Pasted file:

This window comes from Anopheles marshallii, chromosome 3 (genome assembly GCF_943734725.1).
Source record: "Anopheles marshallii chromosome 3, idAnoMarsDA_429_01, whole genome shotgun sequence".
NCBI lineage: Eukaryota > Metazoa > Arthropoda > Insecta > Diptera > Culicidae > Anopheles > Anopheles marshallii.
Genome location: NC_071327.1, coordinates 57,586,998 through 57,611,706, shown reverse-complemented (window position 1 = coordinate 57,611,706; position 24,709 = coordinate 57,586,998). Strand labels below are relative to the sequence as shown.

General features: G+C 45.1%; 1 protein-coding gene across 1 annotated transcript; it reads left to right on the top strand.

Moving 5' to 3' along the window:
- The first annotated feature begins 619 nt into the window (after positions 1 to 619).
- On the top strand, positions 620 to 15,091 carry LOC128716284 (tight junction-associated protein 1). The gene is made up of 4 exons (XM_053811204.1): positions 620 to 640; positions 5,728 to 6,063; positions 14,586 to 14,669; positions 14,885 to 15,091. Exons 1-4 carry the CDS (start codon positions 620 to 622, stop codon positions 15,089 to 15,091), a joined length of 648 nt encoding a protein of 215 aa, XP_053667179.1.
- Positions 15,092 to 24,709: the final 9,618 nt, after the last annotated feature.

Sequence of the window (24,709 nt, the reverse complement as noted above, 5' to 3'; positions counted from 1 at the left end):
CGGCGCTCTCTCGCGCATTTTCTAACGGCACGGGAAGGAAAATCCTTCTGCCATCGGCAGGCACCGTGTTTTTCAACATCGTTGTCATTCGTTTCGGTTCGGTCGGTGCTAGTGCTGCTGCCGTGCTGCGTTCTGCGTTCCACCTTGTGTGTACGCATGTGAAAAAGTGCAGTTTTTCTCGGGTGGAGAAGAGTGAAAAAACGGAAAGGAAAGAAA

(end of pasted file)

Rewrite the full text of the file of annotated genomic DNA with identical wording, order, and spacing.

This window comes from Anopheles marshallii, chromosome 3 (genome assembly GCF_943734725.1).
Source record: "Anopheles marshallii chromosome 3, idAnoMarsDA_429_01, whole genome shotgun sequence".
NCBI lineage: Eukaryota > Metazoa > Arthropoda > Insecta > Diptera > Culicidae > Anopheles > Anopheles marshallii.
Genome location: NC_071327.1, coordinates 57,586,998 through 57,611,706, shown reverse-complemented (window position 1 = coordinate 57,611,706; position 24,709 = coordinate 57,586,998). Strand labels below are relative to the sequence as shown.

General features: G+C 45.1%; 1 protein-coding gene across 1 annotated transcript; it reads left to right on the top strand.

Moving 5' to 3' along the window:
- The first annotated feature begins 619 nt into the window (after positions 1 to 619).
- On the top strand, positions 620 to 15,091 carry LOC128716284 (tight junction-associated protein 1). The gene is made up of 4 exons (XM_053811204.1): positions 620 to 640; positions 5,728 to 6,063; positions 14,586 to 14,669; positions 14,885 to 15,091. Exons 1-4 carry the CDS (start codon positions 620 to 622, stop codon positions 15,089 to 15,091), a joined length of 648 nt encoding a protein of 215 aa, XP_053667179.1.
- Positions 15,092 to 24,709: the final 9,618 nt, after the last annotated feature.

Sequence of the window (24,709 nt, the reverse complement as noted above, 5' to 3'; positions counted from 1 at the left end):
CGGCGCTCTCTCGCGCATTTTCTAACGGCACGGGAAGGAAAATCCTTCTGCCATCGGCAGGCACCGTGTTTTTCAACATCGTTGTCATTCGTTTCGGTTCGGTCGGTGCTAGTGCTGCTGCCGTGCTGCGTTCTGCGTTCCACCTTGTGTGTACGCATGTGAAAAAGTGCAGTTTTTCTCGGGTGGAGAAGAGTGAAAAAACGGAAAGGAAAGAAA